Graphical modelling has a long history in statistics as a tool for the analysis of multivariate data, starting from Wright's path analysis and Gibbs' applications to statistical physics at the beginning of the last century. In its modern form, it was pioneered by Lauritzen and Wermuth and Pearl in the 1980s, and has since found applications in fields as diverse as bioinformatics, customer satisfaction surveys and weather forecasts. Genetics and systems biology are unique among these fields in the dimension of the data sets they study, which often contain several hundreds of variables and only a few tens or hundreds of observations. This raises problems in both computational complexity and the statistical significance of the resulting networks, collectively known as the "curse of dimensionality". Furthermore, the data themselves are difficult to model correctly due to the limited understanding of the underlying mechanisms. In the following, we will illustrate how such challenges affect practical graphical modelling and some possible solutions.
Probabilistic graphical models (PGMs) have become a popular tool for computational analysis of biological data in a variety of domains. But, what exactly are they and how do they work? How can we use PGMs to discover patterns that are biologically relevant? And to what extent can PGMs help us formulate new hypotheses that are testable at the bench? This note sketches out some answers and illustrates the main ideas behind the statistical approach to biological pattern discovery.
In previous discussions of Bayesian Inference we introduced Bayesian Statistics and considered how to infer a binomial proportion using the concept of conjugate priors. We discussed the fact that not all models can make use of conjugate priors and thus calculation of the posterior distribution would need to be approximated numerically. In this article we introduce the main family of algorithms, known collectively as Markov Chain Monte Carlo (MCMC), that allow us to approximate the posterior distribution as calculated by Bayes' Theorem. In particular, we consider the Metropolis Algorithm, which is easily stated and relatively straightforward to understand. It serves as a useful starting point when learning about MCMC before delving into more sophisticated algorithms such as Metropolis-Hastings, Gibbs Samplers and Hamiltonian Monte Carlo. Once we have described how MCMC works, we will carry it out using the open-source PyMC3 library, which takes care of many of the underlying implementation details, allowing us to concentrate on Bayesian modelling.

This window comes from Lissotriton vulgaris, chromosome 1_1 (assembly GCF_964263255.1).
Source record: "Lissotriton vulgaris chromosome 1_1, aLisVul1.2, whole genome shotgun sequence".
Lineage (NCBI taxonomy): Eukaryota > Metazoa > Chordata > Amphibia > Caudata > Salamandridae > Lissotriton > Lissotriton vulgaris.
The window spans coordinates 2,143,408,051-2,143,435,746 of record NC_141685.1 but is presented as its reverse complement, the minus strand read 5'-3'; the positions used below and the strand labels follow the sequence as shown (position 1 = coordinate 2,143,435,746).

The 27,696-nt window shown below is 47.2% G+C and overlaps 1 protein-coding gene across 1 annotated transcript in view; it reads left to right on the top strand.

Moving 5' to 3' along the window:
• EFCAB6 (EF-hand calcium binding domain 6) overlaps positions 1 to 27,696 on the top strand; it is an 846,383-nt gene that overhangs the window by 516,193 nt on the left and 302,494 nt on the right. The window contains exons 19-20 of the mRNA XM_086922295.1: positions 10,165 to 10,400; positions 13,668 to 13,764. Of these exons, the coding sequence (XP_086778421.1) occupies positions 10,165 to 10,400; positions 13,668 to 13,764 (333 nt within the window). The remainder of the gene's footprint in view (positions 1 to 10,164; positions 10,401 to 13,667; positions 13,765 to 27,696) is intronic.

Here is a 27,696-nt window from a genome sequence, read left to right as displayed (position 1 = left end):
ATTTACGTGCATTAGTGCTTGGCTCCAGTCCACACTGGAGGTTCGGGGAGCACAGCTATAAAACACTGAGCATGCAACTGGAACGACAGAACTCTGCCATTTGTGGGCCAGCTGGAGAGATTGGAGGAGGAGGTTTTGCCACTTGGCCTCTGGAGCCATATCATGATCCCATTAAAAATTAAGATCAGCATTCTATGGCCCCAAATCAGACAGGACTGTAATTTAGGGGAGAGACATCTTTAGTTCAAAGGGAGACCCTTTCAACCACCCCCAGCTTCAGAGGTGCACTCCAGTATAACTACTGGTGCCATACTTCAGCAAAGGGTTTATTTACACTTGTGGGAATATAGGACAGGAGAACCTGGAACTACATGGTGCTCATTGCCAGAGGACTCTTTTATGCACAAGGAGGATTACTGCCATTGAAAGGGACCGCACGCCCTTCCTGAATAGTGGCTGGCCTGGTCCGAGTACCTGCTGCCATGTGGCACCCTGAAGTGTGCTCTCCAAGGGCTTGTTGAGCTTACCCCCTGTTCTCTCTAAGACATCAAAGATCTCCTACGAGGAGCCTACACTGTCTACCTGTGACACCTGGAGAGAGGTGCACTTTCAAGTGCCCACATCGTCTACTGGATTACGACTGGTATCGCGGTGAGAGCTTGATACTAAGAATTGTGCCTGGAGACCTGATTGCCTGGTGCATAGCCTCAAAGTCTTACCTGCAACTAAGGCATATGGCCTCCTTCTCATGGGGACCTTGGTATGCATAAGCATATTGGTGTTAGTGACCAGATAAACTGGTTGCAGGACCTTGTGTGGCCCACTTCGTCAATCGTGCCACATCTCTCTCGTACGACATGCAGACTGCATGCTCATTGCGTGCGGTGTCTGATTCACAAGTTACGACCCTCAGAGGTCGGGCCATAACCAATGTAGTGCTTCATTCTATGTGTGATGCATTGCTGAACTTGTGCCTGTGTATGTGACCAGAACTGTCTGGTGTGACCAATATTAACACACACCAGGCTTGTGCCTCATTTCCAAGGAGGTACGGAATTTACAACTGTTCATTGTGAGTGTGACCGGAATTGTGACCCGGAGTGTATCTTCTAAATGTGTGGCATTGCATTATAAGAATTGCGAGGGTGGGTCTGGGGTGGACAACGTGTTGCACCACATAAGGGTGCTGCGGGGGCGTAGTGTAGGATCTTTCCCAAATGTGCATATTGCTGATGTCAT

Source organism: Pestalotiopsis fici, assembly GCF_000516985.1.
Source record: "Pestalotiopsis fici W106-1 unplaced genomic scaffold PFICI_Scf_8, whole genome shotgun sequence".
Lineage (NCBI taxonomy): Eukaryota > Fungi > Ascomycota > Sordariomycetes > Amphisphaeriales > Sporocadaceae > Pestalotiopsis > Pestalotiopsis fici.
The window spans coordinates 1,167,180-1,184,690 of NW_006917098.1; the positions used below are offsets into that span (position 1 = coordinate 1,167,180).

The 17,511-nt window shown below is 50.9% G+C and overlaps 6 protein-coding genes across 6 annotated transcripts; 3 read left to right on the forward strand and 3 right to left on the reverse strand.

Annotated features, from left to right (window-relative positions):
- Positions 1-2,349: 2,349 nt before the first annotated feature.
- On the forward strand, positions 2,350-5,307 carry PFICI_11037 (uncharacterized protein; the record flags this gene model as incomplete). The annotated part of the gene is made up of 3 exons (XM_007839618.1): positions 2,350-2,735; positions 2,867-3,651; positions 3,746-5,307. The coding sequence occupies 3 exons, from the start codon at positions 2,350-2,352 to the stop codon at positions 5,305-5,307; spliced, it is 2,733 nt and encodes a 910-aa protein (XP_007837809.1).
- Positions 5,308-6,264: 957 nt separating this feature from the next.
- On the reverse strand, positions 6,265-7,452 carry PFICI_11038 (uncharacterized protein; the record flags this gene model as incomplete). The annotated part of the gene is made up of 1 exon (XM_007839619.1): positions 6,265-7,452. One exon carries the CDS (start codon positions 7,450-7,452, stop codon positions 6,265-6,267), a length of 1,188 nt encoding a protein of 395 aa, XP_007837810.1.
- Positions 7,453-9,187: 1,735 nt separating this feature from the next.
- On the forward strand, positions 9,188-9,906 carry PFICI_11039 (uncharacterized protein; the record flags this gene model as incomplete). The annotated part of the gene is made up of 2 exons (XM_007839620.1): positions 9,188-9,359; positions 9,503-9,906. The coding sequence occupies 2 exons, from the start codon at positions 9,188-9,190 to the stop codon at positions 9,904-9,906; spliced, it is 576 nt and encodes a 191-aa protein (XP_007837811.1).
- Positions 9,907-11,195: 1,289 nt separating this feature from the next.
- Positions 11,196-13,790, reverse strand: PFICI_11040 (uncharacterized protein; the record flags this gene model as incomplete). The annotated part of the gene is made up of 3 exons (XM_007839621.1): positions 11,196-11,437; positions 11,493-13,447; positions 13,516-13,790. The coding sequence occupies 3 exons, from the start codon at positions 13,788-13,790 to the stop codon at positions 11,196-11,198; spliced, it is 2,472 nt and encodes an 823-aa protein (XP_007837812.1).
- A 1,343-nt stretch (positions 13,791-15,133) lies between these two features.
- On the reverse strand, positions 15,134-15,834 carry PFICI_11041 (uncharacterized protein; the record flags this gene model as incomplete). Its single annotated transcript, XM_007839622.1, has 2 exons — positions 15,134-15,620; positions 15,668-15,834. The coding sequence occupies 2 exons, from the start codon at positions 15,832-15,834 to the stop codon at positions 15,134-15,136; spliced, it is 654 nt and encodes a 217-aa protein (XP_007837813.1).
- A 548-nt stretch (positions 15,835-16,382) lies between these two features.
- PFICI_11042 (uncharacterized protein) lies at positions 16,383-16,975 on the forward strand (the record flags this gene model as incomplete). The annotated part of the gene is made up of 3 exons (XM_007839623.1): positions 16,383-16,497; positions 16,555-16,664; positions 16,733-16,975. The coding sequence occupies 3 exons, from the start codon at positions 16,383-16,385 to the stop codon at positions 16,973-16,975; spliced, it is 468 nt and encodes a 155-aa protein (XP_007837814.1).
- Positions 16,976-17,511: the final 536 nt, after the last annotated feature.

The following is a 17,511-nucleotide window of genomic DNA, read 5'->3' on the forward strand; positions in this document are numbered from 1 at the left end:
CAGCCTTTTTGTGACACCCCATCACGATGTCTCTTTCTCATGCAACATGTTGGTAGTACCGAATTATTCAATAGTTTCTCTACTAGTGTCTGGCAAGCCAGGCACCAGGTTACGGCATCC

The aim of this chapter is twofold. In the first part we will provide a brief overview of the mathematical and statistical foundations of graphical models, along with their fundamental properties, estimation and basic inference procedures. In particular we will develop Markov networks (also known as Markov random fields) and Bayesian networks, which comprise most past and current literature on graphical models. In the second part we will review some applications of graphical models in systems biology.
A hybrid data exploration and modeling method that combines multi-way recursive partitioning with the probabilistic reasoning of Bayesian networks is presented. This hybrid method uses the feature extraction capabilities of recursive partitioning to explore the data and construct the network. This manner of feature extraction has the advantage of being able to handle real, raw data sets, which typically have many more features (not all informative) than samples. The resulting network's uncertain/probabilistic reasoning, and semantic and statistical justification qualities provide the user with a strong predictive ability and understanding of the domain. This method is able to accommodate both continuous and discrete variables, missing data, and non-independent features. In addition, no assumptions are made regarding the underlying structure(s) within the data. Given its strong predictive ability, data handling and information extraction capabilities, and its statistical and semantic justification, applications such as QSAR, risk assessment, and toxicological evaluations could benefit from this method.